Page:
On Wednesday evening 11 people were still unaccounted for, some thought to be children, according to media reports.
“We believe that there are people in that landslide area, but whether it is 11 or fewer we can not determine with certainty,” chief of operations Roger Pettersen told broadcaster NRK.
Police received the first reports of the landslide at 4am in the morning.
“The situation is very dramatic. There has been a major landslide and we are in the process of evacuating residents from the area,” the local mayor, Anders Østensen, told the VG newspaper on Wednesday morning.
“Several of them have lost their homes, and they are of course having a tough time. There are many who are very upset and scared.”
The village also has an elderly care home, whose residents also had to be evacuated.
Roger Pettersen, who was leading the police's response, said at 9am that all those believed injured had now arrived at hospital.
“The injured have been transported to hospital and to the emergency room. In addition, we have a retirement home that has been evacuated and extensive evacuation is underway for the homes that are within the evacuation zone.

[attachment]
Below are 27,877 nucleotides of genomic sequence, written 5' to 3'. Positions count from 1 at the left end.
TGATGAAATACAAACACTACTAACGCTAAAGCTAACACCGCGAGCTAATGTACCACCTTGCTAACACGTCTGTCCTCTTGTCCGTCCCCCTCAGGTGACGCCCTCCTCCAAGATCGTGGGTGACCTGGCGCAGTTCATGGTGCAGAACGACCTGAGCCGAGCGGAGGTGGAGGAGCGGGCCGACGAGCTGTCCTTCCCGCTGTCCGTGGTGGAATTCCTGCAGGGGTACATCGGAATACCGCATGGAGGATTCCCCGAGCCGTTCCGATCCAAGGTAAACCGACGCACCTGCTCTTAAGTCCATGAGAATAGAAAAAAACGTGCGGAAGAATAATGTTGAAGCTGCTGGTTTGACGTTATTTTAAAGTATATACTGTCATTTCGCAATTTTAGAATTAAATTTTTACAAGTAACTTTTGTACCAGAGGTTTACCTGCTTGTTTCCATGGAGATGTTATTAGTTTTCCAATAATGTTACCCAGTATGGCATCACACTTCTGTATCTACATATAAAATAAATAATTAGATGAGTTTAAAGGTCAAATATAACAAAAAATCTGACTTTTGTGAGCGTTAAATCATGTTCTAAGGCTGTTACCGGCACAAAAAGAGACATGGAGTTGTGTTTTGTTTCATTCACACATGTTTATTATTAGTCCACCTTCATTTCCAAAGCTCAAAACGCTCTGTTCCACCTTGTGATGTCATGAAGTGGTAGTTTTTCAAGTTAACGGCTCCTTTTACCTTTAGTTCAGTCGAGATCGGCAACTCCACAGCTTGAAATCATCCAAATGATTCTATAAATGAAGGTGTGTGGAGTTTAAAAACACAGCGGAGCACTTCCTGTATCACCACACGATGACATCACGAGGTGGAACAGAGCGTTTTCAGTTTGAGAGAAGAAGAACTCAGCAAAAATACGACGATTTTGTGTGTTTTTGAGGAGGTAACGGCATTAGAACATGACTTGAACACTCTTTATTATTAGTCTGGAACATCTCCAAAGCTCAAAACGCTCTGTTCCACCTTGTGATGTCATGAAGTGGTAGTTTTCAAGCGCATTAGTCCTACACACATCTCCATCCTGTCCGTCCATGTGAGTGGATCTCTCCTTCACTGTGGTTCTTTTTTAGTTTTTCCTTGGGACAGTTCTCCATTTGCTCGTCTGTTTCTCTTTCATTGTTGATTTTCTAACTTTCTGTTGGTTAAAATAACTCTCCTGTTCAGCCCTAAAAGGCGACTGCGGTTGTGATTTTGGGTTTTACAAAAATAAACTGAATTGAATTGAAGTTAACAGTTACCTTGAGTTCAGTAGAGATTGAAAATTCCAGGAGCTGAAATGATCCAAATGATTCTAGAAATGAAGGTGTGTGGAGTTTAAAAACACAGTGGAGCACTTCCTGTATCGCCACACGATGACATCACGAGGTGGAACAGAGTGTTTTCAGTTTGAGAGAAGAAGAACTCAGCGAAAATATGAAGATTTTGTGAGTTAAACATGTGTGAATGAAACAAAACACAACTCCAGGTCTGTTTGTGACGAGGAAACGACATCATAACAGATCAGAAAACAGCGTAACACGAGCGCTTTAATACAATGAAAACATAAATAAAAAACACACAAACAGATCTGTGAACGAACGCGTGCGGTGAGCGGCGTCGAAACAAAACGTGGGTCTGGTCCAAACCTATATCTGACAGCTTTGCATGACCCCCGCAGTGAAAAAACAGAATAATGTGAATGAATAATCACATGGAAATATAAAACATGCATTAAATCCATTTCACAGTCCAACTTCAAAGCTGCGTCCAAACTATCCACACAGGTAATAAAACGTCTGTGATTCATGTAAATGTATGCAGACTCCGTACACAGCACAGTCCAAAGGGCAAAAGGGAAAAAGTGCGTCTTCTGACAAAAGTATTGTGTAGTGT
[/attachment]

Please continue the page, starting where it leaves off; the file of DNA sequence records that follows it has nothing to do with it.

Ten people were receiving treatment for injuries. The most seriously injured is being treated at Oslo's Ullevål hospital, while four who have lighter injuries are being treated at Akershus University Hospital. A further five are being treated at an accident and emergency department.
Norwegian media said the size of the landslide area was 210,000 square metres, with the slide leaving a deep ravine through the village, which is home to about 5,000 people.
Around 700 people have been evacuated from their homes, and the municipality warned as many as 1,500 could need to leave the region out of safety concerns.
Photo: Fredrik Hagen / NTB / AFP
Source: Google Maps
Norway's Prime Minister Erna Solberg, who travelled to the village of around 1,000 people on Wednesday, described the landslide as “one of the largest” the country had seen.
“It's a dramatic experience to be here,” Solberg told reporters, expressing particular concern for those still missing. “The situation is still so unstable with the mud that it's not yet possible
to do anything other than helicopter rescues,” she added.
Erna Solberg offered her sympathies in a post on Twitter, saying: “It hurts to see how the forces of nature have ravaged Gjerdrum. My thoughts go to everyone affected by the landslide.”
Det er vondt å se hvordan naturkreftene har herjet i Gjerdrum. Mine tanker går til alle som er rammet av jordskredet. Nå er det viktig at nødetatene får gjort jobben sin.
— Erna Solberg (@erna_solberg) December 30, 2020